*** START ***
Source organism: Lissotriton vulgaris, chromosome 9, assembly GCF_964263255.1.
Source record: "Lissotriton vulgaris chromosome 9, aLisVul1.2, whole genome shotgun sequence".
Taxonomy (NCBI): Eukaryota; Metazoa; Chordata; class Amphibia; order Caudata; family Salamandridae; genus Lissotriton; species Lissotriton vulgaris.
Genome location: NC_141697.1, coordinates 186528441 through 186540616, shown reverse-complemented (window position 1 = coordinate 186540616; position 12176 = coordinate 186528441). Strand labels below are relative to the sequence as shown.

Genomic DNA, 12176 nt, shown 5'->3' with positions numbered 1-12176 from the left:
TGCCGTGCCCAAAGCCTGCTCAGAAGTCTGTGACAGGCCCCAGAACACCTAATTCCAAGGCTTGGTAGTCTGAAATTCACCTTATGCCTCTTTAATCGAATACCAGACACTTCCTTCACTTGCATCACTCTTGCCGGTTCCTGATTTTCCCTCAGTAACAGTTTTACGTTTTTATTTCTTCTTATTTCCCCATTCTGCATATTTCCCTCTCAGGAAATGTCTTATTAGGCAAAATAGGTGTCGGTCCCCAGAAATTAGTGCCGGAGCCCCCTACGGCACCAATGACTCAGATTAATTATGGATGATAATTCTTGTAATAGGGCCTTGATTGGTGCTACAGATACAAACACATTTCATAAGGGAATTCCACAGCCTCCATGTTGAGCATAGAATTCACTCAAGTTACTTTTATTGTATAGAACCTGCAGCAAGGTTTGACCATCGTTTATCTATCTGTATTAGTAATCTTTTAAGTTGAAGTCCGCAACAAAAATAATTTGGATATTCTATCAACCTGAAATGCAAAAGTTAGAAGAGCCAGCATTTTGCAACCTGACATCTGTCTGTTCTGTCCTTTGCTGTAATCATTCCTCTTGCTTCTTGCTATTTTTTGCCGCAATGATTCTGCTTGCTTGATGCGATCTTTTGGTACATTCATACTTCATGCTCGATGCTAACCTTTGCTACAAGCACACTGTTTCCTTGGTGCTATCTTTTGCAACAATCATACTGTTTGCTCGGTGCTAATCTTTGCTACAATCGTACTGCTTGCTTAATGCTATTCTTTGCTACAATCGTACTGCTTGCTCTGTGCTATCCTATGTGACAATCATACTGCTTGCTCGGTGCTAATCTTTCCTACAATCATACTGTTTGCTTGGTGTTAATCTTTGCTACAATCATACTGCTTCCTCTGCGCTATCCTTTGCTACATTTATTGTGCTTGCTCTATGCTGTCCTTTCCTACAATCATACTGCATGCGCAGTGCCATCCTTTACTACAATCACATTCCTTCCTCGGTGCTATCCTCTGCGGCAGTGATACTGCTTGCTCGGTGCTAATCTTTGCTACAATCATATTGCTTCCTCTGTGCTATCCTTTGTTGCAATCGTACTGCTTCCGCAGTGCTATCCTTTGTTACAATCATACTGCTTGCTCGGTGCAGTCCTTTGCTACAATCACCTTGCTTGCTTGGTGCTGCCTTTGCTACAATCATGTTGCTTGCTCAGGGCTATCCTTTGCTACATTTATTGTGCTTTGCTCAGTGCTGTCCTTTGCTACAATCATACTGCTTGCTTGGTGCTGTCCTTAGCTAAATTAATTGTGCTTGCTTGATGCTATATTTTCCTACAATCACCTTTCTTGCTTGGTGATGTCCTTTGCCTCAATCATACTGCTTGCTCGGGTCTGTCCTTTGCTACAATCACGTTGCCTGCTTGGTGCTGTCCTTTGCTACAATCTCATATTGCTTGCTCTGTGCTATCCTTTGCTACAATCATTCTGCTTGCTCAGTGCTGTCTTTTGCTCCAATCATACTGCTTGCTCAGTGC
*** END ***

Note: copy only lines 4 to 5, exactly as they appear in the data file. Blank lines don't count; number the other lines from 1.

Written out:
Genome location: NC_141697.1, coordinates 186528441 through 186540616, shown reverse-complemented (window position 1 = coordinate 186540616; position 12176 = coordinate 186528441). Strand labels below are relative to the sequence as shown.

Genomic DNA, 12176 nt, shown 5'->3' with positions numbered 1-12176 from the left: